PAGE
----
Biorefineries present an alternative to fossil-based production, and can create employment, wealth and the ecosystem needed to make them function. Thailand is establishing a bioeconomy with widespread biorefining as a strategy for future economic growth. There is political will to establish in Thailand, if feasible, small, decentralised biorefineries to which farmers can locally deliver biomass as feedstock, which can then be processed into bio-based products. This would help to relieve rural poverty, which is still a problem in some areas of Thailand despite progress. Developing a biorefining roadmap will help to assess the feasibility of such an initiative.
For Thailand, it has become key political objectives to overcome the middle-income trap and decrease inequality. Thailand’s success over the last few decades means that labour costs are now higher than competing developing countries, but its level of innovation and technology cannot compete with highly industrialised and innovative countries. Therefore, it is logical to focus on an area such as the bioeconomy, which is high in potential of innovation and technological progress. Several strategic policy documents bear on the Thai bioeconomy, including the National Biotechnology Framework, the Bioplastic Roadmap and the Alternative Energy Development Plan, which are from 2004, 2005 and 2012 respectively. Also, the “Thailand 4.0” initiative from 2015 included bioeconomy as a future growth industry and most recently, in 2016, the BCG model (Bio, Circular, Green) was agreed on as a strategy to overcome the middle-income trap.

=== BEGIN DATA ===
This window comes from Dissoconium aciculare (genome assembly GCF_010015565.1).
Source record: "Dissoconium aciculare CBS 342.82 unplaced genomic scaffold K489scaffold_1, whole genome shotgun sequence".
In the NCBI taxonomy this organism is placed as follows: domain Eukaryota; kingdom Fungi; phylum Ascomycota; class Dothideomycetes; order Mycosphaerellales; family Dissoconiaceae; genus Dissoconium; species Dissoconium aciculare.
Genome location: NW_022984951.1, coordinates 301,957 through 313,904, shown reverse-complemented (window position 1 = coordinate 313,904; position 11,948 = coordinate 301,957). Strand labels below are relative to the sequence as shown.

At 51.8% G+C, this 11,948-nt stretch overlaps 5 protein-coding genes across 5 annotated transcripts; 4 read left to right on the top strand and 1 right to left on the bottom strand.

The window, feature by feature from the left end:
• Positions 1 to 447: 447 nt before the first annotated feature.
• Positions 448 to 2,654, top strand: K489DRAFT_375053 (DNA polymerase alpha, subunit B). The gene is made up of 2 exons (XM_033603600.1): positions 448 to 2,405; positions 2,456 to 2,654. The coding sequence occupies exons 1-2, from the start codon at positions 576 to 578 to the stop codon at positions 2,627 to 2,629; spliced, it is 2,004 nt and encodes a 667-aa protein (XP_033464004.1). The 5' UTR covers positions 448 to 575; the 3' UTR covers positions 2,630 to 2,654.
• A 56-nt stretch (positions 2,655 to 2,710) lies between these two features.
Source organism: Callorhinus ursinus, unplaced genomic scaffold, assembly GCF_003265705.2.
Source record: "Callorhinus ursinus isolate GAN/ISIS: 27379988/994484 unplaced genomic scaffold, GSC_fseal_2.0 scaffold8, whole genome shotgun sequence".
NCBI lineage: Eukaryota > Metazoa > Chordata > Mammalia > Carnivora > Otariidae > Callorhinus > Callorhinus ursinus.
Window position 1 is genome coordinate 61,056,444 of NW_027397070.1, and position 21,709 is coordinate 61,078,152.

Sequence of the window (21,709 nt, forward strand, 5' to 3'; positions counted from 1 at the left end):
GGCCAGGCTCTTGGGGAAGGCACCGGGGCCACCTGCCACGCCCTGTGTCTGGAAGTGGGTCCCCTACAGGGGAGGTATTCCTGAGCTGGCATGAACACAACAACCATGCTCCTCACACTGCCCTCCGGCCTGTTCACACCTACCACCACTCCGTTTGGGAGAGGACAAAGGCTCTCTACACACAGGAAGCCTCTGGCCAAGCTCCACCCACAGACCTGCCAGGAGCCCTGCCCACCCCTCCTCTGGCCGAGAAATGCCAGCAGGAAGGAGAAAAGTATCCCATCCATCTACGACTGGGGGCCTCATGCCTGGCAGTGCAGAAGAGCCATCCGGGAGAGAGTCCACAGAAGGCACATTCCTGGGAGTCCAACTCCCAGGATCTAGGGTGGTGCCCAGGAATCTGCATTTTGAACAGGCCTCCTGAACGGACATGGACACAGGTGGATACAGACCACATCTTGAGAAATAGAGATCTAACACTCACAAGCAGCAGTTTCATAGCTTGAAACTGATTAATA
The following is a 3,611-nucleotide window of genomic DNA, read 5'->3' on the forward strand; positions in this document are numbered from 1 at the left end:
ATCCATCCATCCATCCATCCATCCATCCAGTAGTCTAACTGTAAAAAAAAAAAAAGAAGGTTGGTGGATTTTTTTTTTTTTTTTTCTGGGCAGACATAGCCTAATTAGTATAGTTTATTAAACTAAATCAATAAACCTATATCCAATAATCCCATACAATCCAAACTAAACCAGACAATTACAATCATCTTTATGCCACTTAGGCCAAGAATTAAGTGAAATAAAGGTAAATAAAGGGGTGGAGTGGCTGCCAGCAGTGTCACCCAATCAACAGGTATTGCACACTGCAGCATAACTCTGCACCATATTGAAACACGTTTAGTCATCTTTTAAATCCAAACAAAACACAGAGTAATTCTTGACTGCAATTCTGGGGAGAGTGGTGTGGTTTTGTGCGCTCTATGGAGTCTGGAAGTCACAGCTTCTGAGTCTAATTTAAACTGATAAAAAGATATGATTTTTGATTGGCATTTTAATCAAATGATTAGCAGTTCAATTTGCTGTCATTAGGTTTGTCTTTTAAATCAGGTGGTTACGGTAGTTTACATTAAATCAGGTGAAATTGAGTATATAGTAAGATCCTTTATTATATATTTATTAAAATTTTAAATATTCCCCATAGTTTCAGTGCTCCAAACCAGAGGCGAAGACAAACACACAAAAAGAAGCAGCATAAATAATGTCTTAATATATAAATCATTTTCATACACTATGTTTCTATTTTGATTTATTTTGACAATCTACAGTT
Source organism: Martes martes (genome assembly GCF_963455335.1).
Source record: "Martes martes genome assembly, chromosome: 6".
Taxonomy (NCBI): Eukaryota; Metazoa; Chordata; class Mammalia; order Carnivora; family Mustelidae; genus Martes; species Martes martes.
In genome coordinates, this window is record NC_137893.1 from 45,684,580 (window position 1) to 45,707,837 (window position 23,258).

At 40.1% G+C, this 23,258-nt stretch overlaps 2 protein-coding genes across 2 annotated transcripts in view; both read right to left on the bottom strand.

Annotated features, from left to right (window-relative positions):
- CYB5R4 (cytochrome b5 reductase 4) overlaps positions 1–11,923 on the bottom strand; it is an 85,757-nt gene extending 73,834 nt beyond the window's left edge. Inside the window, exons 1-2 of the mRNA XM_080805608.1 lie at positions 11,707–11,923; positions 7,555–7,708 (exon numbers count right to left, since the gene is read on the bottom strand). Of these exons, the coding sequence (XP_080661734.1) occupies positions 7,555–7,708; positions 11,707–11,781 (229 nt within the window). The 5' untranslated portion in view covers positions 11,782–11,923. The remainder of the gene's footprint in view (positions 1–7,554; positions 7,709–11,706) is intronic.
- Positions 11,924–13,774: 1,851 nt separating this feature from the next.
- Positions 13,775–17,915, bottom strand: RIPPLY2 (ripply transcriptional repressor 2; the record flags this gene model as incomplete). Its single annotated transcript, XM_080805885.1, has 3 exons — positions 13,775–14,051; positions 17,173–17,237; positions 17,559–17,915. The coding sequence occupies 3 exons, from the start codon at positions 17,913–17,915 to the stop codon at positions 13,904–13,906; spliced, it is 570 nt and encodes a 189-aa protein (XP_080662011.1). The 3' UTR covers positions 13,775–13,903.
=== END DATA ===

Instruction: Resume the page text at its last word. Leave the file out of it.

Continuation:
Biorefineries represent the embodiment of a new production paradigm for the bioeconomy. It is in these biorefineries that feedstock is processed into higher value products. The biorefineries themselves create employment and wealth, but they also create the ecosystem needed to make them function. In these new value chains, policy makers must seek to support the entire chain, especially if the products are to compete in markets already established through using fossil-derived feedstocks. There is political will to establish in Thailand, if feasible, small, decentralised biorefineries to which farmers can locally deliver biomass as feedstock, which can then be processed into bio-based products.
This report examines what would be necessary for Thailand to make a biorefinery roadmap. A roadmap can take many forms and can be of any size. What should be critical to a roadmap is a timeframe to show potential investors the commitment from government to achieve the goals set out. To transform a roadmap from an aspiration requires some mechanism to make sure that the milestones and deadlines of the roadmap are achieved.
It has also identified strengths and weaknesses at a macro-level. There are clearly infrastructure and market strengths in Thailand, with a successful petrochemicals industry and well-developed demand markets for pharmaceuticals, food supplements / nutraceuticals and protein feed. Nevertheless, under the same category, several companies remarked on the strong dependence of imports of technology and machines from foreign countries, and immigration policies do not favour attracting foreign expertise.
If you want to know more about biorefineries and the emerging bioeconomy in Thailand, you can download the full report for free here: www.renewable-carbon.eu/publications/product/guidance-for-a-biorefining-roadmap-for-thailand/
For more information please contact Lara Dammer, Head of the department Policy & Economy.